The Sleep Scientists and I

Regular readers of this blog might well think that I obsess over the naps that I take. However, the evidence for the benefits of naps keeps growing.

Yet another group of scientists is reporting that naps “can help relieve stress and bolster the immune system,” for those who don’t sleep well at night.

Researchers analyzed the participants’ urine and saliva to determine how restricted sleep and napping altered hormone levels. After a night of limited sleep, the men had a 2.5-fold increase in levels of norepinephrine, a hormone and neurotransmitter involved in the body’s fight-or-flight response to stress. Norepinephrine increases the body’s heart rate, blood pressure and blood sugar. Researchers found no change in norepinephrine levels when the men had napped following a night of limited sleep.

Lack of sleep also affected the levels of interleukin-6, a protein with antiviral properties, found in the subjects’ saliva. The levels dropped after a night of restricted sleep, but remained normal when the subjects were allowed to nap. The changes suggest naps can be beneficial for the immune system.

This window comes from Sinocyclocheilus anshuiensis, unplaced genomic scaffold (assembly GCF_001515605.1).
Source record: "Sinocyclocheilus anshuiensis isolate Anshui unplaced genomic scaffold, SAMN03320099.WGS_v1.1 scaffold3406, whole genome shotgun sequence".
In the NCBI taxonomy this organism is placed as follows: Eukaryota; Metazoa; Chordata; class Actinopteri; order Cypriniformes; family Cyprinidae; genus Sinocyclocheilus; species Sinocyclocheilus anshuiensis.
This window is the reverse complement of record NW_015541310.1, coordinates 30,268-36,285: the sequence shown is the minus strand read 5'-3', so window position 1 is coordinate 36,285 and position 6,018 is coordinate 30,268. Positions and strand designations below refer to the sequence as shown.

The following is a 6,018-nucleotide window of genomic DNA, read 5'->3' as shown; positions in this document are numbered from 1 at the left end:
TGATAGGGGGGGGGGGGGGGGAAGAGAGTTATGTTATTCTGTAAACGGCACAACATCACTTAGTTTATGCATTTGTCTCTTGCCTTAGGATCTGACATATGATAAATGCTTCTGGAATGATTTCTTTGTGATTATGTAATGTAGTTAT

As you know, I am a sucker for naps and take them whenever I can, so I don’t need this kind of reinforcement. But I would strongly suggest that those negotiating labour agreements might want to use this evidence for instituting regular nap times at work. It is a health and welfare issue after all.

One Response to The Sleep Scientists and I

  1. A drive flaneur says:

    RSS feed

    or more dynamically “naps” [All Fields]
    And set for 100 at a time, sorted by “new”

    Related searches
    naps sleep
    power naps
    daytime naps
    naps cognition and performance
    naps memory

    But you also get (and can NOT “neurotoxin associated proteins (NAPs);” )

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